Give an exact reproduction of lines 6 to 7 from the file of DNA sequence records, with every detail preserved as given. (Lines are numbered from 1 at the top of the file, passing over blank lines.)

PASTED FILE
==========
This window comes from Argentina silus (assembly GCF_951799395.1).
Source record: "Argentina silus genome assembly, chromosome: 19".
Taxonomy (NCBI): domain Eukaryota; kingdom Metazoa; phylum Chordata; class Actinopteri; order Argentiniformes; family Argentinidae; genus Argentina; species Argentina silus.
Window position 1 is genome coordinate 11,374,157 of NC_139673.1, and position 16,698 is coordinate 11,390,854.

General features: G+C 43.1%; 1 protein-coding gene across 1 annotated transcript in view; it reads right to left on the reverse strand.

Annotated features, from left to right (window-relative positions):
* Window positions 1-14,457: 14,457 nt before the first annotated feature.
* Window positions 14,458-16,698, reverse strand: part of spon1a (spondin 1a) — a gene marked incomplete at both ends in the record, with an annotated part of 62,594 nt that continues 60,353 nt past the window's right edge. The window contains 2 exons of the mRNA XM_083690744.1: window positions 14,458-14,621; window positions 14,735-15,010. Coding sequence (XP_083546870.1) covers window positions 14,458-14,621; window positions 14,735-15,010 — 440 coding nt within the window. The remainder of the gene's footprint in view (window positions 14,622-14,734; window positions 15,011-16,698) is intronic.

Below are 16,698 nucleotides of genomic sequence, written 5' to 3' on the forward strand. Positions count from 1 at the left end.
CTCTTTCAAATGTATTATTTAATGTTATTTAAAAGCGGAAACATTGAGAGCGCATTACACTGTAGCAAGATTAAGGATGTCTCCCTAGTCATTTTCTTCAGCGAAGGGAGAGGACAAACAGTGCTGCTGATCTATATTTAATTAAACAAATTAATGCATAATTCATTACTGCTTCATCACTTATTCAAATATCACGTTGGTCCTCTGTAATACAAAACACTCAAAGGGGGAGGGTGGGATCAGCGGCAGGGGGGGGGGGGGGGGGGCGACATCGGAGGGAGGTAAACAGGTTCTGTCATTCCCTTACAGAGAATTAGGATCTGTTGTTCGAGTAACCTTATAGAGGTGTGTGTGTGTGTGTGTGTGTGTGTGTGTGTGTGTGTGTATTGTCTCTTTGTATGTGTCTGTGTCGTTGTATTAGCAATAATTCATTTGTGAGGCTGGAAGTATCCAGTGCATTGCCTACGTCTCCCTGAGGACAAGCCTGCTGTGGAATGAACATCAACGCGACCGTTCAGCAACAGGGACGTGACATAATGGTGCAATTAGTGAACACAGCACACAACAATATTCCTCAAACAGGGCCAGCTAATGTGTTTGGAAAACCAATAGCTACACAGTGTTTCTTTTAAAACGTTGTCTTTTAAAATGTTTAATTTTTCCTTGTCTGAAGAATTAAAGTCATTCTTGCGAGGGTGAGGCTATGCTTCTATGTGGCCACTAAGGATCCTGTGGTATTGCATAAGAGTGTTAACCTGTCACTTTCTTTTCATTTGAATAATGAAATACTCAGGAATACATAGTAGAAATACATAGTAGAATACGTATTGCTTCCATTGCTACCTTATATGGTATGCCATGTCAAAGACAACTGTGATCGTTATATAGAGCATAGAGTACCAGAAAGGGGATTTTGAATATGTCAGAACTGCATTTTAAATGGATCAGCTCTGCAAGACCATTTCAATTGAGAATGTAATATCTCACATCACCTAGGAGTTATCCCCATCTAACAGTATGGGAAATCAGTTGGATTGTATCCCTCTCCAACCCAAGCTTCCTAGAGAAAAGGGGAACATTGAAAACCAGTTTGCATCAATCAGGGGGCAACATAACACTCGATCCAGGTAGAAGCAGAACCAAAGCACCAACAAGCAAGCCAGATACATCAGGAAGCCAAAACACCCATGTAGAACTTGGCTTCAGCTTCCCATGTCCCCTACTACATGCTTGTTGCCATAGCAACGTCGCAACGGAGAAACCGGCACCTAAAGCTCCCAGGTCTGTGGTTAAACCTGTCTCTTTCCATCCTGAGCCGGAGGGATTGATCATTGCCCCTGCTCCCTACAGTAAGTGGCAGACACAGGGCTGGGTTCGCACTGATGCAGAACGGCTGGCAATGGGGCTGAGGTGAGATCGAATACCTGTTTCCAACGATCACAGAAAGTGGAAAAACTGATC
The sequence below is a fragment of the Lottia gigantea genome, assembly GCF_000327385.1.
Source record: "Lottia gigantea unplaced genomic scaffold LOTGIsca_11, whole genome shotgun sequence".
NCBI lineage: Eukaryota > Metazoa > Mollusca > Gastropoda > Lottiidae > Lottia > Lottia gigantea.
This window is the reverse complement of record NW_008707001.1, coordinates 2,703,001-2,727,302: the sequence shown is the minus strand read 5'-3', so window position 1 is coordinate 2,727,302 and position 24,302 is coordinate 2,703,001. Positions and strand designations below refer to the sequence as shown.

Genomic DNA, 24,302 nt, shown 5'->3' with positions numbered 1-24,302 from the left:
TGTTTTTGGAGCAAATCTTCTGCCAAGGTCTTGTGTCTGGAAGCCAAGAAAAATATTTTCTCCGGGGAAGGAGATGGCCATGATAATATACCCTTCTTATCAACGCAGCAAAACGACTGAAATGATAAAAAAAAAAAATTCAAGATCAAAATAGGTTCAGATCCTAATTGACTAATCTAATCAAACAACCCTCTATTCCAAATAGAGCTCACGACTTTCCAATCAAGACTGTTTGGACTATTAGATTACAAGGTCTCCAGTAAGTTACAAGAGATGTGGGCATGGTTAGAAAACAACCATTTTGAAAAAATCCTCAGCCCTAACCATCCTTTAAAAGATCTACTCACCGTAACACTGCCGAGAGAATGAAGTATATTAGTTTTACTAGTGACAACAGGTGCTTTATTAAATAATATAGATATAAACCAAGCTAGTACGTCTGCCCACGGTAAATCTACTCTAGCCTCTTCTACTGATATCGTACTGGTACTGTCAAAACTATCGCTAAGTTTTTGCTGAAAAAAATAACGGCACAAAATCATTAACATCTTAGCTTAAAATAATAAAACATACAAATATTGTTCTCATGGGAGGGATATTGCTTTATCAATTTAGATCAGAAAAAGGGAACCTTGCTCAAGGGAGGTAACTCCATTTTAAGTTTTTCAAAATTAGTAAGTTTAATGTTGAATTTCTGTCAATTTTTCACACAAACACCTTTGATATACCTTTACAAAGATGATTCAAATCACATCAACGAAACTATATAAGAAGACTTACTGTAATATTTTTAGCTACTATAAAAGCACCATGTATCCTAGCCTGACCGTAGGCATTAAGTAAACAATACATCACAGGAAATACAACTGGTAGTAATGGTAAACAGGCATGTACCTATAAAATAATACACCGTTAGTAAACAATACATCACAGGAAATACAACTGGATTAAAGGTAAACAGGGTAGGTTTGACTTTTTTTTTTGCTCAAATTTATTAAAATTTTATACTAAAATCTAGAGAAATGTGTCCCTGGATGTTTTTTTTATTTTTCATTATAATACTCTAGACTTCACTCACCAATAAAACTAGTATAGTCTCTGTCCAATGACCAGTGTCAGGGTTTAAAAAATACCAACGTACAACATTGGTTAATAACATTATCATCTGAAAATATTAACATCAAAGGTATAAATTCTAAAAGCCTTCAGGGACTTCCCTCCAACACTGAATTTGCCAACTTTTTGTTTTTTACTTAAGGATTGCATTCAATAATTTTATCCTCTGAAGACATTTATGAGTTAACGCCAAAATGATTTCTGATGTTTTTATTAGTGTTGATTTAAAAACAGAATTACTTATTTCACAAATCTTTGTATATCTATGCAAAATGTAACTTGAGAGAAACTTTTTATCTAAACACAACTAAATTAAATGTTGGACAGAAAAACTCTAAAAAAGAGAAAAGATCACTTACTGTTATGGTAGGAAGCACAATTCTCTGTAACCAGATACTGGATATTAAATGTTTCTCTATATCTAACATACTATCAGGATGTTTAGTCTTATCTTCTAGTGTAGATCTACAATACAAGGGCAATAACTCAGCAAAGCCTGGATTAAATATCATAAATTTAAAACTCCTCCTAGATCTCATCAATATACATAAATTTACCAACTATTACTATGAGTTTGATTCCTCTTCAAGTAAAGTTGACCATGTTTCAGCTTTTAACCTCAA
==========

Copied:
Annotated features, from left to right (window-relative positions):
* Window positions 1-14,457: 14,457 nt before the first annotated feature.